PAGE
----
All of us wish that we had more time to do the things we want and need to do. It’s increasingly common to feel as though there isn’t enough time in the day to complete everything on those long to-do lists and as such, the house is never quite tidy, we go months without seeing friends and we put off important jobs. That’s to say nothing of our unfulfilled need to just chill out for a while!
But as much as we might want to fill every waking moment with chores, tasks and activities, the reality is that there is a limit to how much you can achieve. We are obsessed with time management and finding more time in the day – but it’s important that we pay just as much attention to energy management. Just because you have the time to squeeze in more jobs and tasks, that doesn’t mean you can or that you should!
Ignoring this fact is what leads so many of us to burnout…
A Definition of Burnout
The term burnout was first used by psychologist Herbert Freudenberger in the 1970s and describes a state of exhaustion that comes from continuous stress and exertion without a sufficient resting period for recovery (1). While Freudenberger was looking particularly at ‘helper’ professions, the term has since been expanded to describe any case of an individual feel that they have pushed themselves past breaking point and being unable to continue working or exerting themselves. Anyone can become burned out and it is an increasingly common event in today’s 9-5 schedule.
While there is a generally agreed understanding of burnout and while doctors will recognize and treat the condition, there is actually no formal definition or diagnostic criteria unlike mental illnesses like depression. It may also take numerous forms and be linked with other conditions such as depression, anxiety disorders or chronic fatigue.
Causes of Burnout
While many types of tiredness and exhaustion could be considered burnout, the most likely culprit in the majority of scenarios is ‘adrenal fatigue’.
Adrenal fatigue occurs when you push yourself or put yourself under pressure for an extended period of time. Stress and pressure cause our adrenal gland to produce stress hormones like adrenaline, cortisol and dopamine and this is what keeps us active, focussed and drive. The problem is that you can eventually exhaust this part of the brain and that in turn leads to a depletion of those chemicals and a resulting lack of focus, energy or drive.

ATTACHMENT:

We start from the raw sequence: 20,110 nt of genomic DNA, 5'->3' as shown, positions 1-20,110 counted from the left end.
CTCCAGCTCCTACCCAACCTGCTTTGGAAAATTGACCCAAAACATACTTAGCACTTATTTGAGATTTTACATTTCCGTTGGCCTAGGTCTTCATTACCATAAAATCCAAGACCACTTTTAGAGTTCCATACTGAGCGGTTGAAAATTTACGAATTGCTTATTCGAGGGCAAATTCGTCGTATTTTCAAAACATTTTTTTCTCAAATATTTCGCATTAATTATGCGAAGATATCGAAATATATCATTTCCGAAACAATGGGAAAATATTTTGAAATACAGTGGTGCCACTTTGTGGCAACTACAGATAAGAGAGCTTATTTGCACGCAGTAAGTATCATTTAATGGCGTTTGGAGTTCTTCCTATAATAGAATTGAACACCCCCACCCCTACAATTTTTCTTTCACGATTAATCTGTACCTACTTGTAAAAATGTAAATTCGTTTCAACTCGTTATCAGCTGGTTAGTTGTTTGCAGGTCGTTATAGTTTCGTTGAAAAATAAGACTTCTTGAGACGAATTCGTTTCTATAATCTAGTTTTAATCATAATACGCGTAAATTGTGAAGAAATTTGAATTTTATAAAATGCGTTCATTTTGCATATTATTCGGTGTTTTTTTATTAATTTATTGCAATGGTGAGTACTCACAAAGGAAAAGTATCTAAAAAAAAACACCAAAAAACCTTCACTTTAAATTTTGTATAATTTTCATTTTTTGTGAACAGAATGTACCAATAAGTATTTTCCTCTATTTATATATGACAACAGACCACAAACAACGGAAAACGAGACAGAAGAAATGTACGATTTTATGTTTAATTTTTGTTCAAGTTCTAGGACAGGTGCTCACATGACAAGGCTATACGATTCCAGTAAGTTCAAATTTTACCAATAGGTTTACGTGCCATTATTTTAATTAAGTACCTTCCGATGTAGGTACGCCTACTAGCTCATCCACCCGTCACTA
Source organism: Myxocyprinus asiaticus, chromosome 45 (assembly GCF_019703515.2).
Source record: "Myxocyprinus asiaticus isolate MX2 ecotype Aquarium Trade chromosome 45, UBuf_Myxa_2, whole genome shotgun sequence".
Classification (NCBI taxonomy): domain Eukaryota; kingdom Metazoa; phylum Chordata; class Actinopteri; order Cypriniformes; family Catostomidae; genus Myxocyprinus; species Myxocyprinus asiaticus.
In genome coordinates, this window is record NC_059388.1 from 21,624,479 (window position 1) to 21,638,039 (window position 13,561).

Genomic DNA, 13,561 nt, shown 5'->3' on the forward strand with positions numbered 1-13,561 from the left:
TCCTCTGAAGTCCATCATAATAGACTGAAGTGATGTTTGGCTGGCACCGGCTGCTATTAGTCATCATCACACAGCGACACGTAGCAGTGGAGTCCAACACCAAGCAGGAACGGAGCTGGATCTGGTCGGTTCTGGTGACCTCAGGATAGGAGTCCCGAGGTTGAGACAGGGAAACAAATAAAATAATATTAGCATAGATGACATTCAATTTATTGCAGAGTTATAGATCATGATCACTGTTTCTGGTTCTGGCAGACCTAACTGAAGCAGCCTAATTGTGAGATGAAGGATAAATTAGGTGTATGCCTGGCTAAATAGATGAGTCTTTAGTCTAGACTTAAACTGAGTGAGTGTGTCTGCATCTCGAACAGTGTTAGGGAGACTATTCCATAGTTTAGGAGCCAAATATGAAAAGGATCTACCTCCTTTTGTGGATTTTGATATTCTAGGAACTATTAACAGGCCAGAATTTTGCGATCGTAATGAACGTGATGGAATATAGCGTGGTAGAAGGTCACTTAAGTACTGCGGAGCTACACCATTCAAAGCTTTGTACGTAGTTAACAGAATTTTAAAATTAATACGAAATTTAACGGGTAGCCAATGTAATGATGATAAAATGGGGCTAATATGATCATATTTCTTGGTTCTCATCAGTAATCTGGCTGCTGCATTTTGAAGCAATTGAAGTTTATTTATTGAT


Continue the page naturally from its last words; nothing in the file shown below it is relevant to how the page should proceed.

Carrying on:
While it’s not good to have too many stress hormones in the system, it’s also not good to have none – as this leaves us listless and exhausted. That is ‘burn out’.
The key thing to recognize when discussing burnout, is that the body isn’t designed to undergo chronic stress. Stress is the ‘fight or flight’ response. This is when the body produces vast quantities of excitatory neurotransmitters in a response to perceived danger. These increase brain activity, contract the muscles, accelerate the heart rate and breathing and divert blood to muscles and brain away from the digestive system and immune system.
In the wild, danger would be identified and would then pass shortly after. This might take the form of a predator, or of a fire.
Today though, danger can more commonly be something that stays present. For instance, it might take the form of debt, an angry boss or relationship trouble. Thus we remain in this fight or flight state for too long, which has a range of negative effects on our health and eventually leaves us with a completely empty ‘tank’.
There are numerous scenarios that might involve placing yourself under immense stress for extended periods of time. As mentioned, this might be experienced by a caregiver, or someone with an unwell family member. It is also common among high achieving individuals who push themselves too hard and too far in their jobs at the expense of their personal health.
Athletes and gym rats also need to be careful, as overtraining is also thought to be closely connected with adrenal fatigue and burnout!
Signs of Burnout and What to Do
Signs of burnout include:
- A general ‘low feeling’
- Proneness to illness
- Extreme exhaustion/lethargy
- Lack of motivation
- Reduced performance at work/physically
- Muscle weakness
- Poor libido
These symptoms are somewhat similar to depression and so it can be hard to differentiate between the two. Note that depression also causes low self-esteem, suicidal thoughts and hopelessness. It can also be useful to look at context. If you can acknowledge that you have been overworked, overfraught or overstressed for a long period, then this increases the likelihood that burnout is to blame.
What to Do
The most important thing to do when you are burned out, is to give yourself a break and to take time out. Acknowledge that there is a limit to what you can achieve, forgive yourself for needing the break and take a well-earned holiday. Note that holidays ‘in country’ can actually be better, as they remove the stress of travel!
Stress management techniques such as those taught by CBT can also be very helpful and you might find that social contact is also a good natural tonic. Avoid the natural inclination to insulate yourself from social contact and stay home!
Also highly important is to take the time to look after yourself physically. That means eating lots of nutritious meals, which can help to restore your energy levels as well as your neurotransmitters and hormones. Sleep will help the body to recover and undo the damage caused by extended periods of stress. Look into elements of your sleep hygiene and see if you can improve the environment you are sleeping in.
Most importantly though, address the ongoing causes of your stress and find ways to reduce the strain on yourself. That might mean reducing your commitments, or it might be asking for help. Whatever the case, take this as a warning sign and an incentive to put your health first.